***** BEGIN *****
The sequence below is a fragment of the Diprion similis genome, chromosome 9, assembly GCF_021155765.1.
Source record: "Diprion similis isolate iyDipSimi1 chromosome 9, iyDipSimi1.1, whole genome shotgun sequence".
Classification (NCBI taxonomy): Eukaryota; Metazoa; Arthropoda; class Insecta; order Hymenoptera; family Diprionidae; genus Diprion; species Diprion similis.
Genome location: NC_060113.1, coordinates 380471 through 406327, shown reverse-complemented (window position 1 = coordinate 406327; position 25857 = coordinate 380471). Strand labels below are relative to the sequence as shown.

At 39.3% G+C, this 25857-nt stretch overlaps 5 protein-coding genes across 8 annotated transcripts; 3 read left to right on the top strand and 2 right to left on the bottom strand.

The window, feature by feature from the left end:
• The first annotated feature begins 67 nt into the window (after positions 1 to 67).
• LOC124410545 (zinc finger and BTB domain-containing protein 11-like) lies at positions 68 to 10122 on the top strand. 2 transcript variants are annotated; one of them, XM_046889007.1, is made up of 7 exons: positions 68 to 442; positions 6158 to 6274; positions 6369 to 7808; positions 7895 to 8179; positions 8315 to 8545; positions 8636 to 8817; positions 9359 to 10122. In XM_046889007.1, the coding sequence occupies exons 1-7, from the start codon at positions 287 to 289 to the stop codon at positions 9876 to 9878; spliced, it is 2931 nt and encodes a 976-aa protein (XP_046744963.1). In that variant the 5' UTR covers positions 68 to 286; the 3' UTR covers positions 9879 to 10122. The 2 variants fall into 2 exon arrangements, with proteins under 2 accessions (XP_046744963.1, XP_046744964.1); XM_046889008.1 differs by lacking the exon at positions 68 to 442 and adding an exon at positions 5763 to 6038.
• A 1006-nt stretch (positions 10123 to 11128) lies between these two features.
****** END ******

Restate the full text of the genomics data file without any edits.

The sequence below is a fragment of the Diprion similis genome, chromosome 9, assembly GCF_021155765.1.
Source record: "Diprion similis isolate iyDipSimi1 chromosome 9, iyDipSimi1.1, whole genome shotgun sequence".
Classification (NCBI taxonomy): Eukaryota; Metazoa; Arthropoda; class Insecta; order Hymenoptera; family Diprionidae; genus Diprion; species Diprion similis.
Genome location: NC_060113.1, coordinates 380471 through 406327, shown reverse-complemented (window position 1 = coordinate 406327; position 25857 = coordinate 380471). Strand labels below are relative to the sequence as shown.

At 39.3% G+C, this 25857-nt stretch overlaps 5 protein-coding genes across 8 annotated transcripts; 3 read left to right on the top strand and 2 right to left on the bottom strand.

The window, feature by feature from the left end:
• The first annotated feature begins 67 nt into the window (after positions 1 to 67).
• LOC124410545 (zinc finger and BTB domain-containing protein 11-like) lies at positions 68 to 10122 on the top strand. 2 transcript variants are annotated; one of them, XM_046889007.1, is made up of 7 exons: positions 68 to 442; positions 6158 to 6274; positions 6369 to 7808; positions 7895 to 8179; positions 8315 to 8545; positions 8636 to 8817; positions 9359 to 10122. In XM_046889007.1, the coding sequence occupies exons 1-7, from the start codon at positions 287 to 289 to the stop codon at positions 9876 to 9878; spliced, it is 2931 nt and encodes a 976-aa protein (XP_046744963.1). In that variant the 5' UTR covers positions 68 to 286; the 3' UTR covers positions 9879 to 10122. The 2 variants fall into 2 exon arrangements, with proteins under 2 accessions (XP_046744963.1, XP_046744964.1); XM_046889008.1 differs by lacking the exon at positions 68 to 442 and adding an exon at positions 5763 to 6038.
• A 1006-nt stretch (positions 10123 to 11128) lies between these two features.